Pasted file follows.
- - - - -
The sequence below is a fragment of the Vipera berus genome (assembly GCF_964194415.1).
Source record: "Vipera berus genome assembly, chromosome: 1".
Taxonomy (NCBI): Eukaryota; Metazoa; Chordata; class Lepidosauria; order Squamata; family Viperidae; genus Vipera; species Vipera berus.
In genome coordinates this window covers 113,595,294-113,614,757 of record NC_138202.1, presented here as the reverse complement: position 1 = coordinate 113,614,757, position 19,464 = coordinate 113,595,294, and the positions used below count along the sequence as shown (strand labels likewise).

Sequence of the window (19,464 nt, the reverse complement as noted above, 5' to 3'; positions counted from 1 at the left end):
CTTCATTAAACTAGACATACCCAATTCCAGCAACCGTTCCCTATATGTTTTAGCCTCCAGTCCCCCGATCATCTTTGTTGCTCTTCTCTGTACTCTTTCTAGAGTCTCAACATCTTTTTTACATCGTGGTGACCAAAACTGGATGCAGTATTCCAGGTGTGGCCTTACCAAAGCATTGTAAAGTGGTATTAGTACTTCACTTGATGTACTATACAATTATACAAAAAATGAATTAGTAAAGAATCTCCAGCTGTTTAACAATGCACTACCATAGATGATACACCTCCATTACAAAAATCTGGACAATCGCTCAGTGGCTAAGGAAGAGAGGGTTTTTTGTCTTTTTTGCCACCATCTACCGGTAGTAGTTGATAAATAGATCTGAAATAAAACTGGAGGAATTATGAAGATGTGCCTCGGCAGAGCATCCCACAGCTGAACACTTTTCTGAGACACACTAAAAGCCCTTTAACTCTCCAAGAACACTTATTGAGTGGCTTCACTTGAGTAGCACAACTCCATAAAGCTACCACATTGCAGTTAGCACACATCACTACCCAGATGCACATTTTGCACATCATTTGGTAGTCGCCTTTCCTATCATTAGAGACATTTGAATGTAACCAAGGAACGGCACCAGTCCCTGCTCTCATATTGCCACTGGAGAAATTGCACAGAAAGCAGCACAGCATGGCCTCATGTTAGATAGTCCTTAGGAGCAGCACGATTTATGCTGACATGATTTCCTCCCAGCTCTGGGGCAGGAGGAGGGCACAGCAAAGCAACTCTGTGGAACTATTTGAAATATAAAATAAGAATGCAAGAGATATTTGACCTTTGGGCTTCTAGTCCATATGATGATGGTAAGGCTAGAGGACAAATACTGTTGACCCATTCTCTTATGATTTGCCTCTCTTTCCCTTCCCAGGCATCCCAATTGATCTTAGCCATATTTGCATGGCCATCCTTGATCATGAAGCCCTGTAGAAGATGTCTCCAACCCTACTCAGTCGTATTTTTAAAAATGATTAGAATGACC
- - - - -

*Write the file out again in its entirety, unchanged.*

The sequence below is a fragment of the Vipera berus genome (assembly GCF_964194415.1).
Source record: "Vipera berus genome assembly, chromosome: 1".
Taxonomy (NCBI): Eukaryota; Metazoa; Chordata; class Lepidosauria; order Squamata; family Viperidae; genus Vipera; species Vipera berus.
In genome coordinates this window covers 113,595,294-113,614,757 of record NC_138202.1, presented here as the reverse complement: position 1 = coordinate 113,614,757, position 19,464 = coordinate 113,595,294, and the positions used below count along the sequence as shown (strand labels likewise).

Sequence of the window (19,464 nt, the reverse complement as noted above, 5' to 3'; positions counted from 1 at the left end):
CTTCATTAAACTAGACATACCCAATTCCAGCAACCGTTCCCTATATGTTTTAGCCTCCAGTCCCCCGATCATCTTTGTTGCTCTTCTCTGTACTCTTTCTAGAGTCTCAACATCTTTTTTACATCGTGGTGACCAAAACTGGATGCAGTATTCCAGGTGTGGCCTTACCAAAGCATTGTAAAGTGGTATTAGTACTTCACTTGATGTACTATACAATTATACAAAAAATGAATTAGTAAAGAATCTCCAGCTGTTTAACAATGCACTACCATAGATGATACACCTCCATTACAAAAATCTGGACAATCGCTCAGTGGCTAAGGAAGAGAGGGTTTTTTGTCTTTTTTGCCACCATCTACCGGTAGTAGTTGATAAATAGATCTGAAATAAAACTGGAGGAATTATGAAGATGTGCCTCGGCAGAGCATCCCACAGCTGAACACTTTTCTGAGACACACTAAAAGCCCTTTAACTCTCCAAGAACACTTATTGAGTGGCTTCACTTGAGTAGCACAACTCCATAAAGCTACCACATTGCAGTTAGCACACATCACTACCCAGATGCACATTTTGCACATCATTTGGTAGTCGCCTTTCCTATCATTAGAGACATTTGAATGTAACCAAGGAACGGCACCAGTCCCTGCTCTCATATTGCCACTGGAGAAATTGCACAGAAAGCAGCACAGCATGGCCTCATGTTAGATAGTCCTTAGGAGCAGCACGATTTATGCTGACATGATTTCCTCCCAGCTCTGGGGCAGGAGGAGGGCACAGCAAAGCAACTCTGTGGAACTATTTGAAATATAAAATAAGAATGCAAGAGATATTTGACCTTTGGGCTTCTAGTCCATATGATGATGGTAAGGCTAGAGGACAAATACTGTTGACCCATTCTCTTATGATTTGCCTCTCTTTCCCTTCCCAGGCATCCCAATTGATCTTAGCCATATTTGCATGGCCATCCTTGATCATGAAGCCCTGTAGAAGATGTCTCCAACCCTACTCAGTCGTATTTTTAAAAATGATTAGAATGACC